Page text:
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Leader and manager 41252

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A very common question which is discussed in the context of conglomerates, successors politics and almost every area involving leadership is: Are leaders made or born? This assignment has thrown in statements which claim that organizations in this era do not require managers. It further argues that leaders need to only know the hard facts on the practice of leadership, chiefly because leaders are born with such instincts to lead, where else managers can be moulded to ‘manage’. The research done for the purpose of this assignment would mostly tilt in disagreement, as some leaders can indeed be made, depending on various external forces. However, it is true that organisations today need leaders and not managers.

Analysis on the Disparity between Managers and Leaders

Maccoby (2000) has provided a clear distinction between managers and leader , by stating that managers are principally administrators who are in charge of setting the budget, preparing business plans, and hires people, among their other functions. He has stated that leaders, on the other hand get organisations and their employees to change. Klagge (1997) in his publication three years before that has concurred by affirming that the primary duties of leaders are to be respecting, teaching, guiding, supporting and modelling. The changingminds.org website (2000) has pointed out an interesting aspect which outlines that in reality, a manager is sometimes both, an administrator and a leader. They need to be leaders as they will soon begin to realise that they are unable to buy hearts to get people to follow them at the same wavelength.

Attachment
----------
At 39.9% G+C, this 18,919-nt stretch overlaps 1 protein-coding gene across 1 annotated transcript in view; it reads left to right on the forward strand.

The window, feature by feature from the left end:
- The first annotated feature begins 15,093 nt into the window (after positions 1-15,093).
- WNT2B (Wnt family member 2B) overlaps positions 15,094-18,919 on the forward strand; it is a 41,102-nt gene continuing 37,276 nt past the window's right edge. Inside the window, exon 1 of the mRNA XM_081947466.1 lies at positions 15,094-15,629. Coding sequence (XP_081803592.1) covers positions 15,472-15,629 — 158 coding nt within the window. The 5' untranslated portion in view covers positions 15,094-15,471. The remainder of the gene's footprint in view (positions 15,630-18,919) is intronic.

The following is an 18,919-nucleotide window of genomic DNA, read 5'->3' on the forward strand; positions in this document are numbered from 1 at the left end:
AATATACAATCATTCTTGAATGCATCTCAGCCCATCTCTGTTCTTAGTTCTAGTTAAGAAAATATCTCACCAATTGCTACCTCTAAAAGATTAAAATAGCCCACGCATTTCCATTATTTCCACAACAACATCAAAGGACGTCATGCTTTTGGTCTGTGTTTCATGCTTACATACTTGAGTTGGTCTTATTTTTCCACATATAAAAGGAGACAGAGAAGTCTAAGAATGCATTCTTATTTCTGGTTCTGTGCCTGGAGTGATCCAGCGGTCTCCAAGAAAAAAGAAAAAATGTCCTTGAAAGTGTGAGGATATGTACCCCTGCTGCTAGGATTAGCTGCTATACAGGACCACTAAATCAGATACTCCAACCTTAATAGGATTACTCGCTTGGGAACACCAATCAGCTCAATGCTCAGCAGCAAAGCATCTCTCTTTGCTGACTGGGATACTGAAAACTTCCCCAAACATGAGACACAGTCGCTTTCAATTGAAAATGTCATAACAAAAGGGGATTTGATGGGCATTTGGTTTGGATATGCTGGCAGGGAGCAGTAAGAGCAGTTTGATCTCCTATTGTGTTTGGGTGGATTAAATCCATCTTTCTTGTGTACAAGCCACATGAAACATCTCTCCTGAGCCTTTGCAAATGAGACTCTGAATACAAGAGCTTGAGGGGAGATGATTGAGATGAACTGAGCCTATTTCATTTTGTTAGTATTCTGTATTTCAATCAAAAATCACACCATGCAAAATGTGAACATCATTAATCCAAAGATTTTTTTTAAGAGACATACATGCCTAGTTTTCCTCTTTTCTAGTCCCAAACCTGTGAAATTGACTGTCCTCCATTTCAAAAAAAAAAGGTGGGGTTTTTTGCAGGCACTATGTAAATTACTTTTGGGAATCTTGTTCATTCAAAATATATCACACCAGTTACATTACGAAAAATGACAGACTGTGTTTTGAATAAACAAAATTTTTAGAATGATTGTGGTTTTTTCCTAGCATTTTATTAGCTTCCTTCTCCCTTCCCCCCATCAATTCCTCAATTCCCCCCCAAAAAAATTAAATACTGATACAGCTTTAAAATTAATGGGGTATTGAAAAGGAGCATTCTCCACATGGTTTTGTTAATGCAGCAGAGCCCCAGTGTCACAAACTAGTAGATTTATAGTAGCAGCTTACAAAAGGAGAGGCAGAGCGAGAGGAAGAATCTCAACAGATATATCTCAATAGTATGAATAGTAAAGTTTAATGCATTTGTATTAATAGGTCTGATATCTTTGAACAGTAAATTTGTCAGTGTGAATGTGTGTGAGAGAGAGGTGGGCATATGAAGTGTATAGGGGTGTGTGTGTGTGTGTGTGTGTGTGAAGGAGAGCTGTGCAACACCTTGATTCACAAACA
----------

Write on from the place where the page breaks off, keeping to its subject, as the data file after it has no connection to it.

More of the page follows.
The primary distinction in areas involving management and leadership according to Drath and Palus (1994) can be distinguished by the way they motivate their subordinates. Managers are given authority to conduct certain aspects of the job, but it is not necessary that they are able to gain respect of their employees, which will subsequently emerge to be true followers. As reflected from four different sources, most management gurus have all harmonised to the views that management and leadership differ chiefly because leaders have followers, who conform to their style of working and philosophies.

Are Leaders Made or Born?

There are many websites and literatures that agree that leaders are made, not born. To quote a few, Saal & Knight (1988), Frohman (1995) and Dumaine (1990), who argued that there is a leader in everybody. However, many decades ago, there were several schools of thoughts that claimed that leaders were born. One of them was Bernard (1926). He explained that leadership was internal qualities that a person was born with and the key to success was to identify those people who were born to be great leaders. The major flaw with this line of thought was that the situational and environmental factors which play a part in the leaders’ effectiveness are ignored.

To quote an example to determine the author’s stand for the purpose of this assignment, a real life example would aid in building a strong case for this argument. Phoolan Devi also known as the Bandit Queen was a well-known personality in India. She had a pitiful childhood, being born in a small village where girls are a taboo. Being gang-raped, abused physically and mentally, Phoolan Devi became a rebel, a feminist and a female Robin Hood who fought for the poor. After serving 11 years in the prison, she went on being a member of the Parliament. Her death came hastily at the age of 37, when she was shot dead. She was a leader to many. She was a criminal-cum-politician to some.

Most questions boil down to are people made to be a certain way they are, or is it the environment or circumstance that makes them they way they are? Criminals for example, it is indeed arguable, but most of us would agree, no child is born a criminal. They grow up to be who they are, good or bad, due to the surroundings and events of their lives which drove them to that path.

This compliments the argument as highlighted earlier, that the surroundings and background of each leader would tell the story on what made he or she evolve to be who they are today. As management literatures begin to advance from believing that leaders were born, Saal & Knight (1988) were among the first to boldly establish that leadership was not necessarily an inborn trait.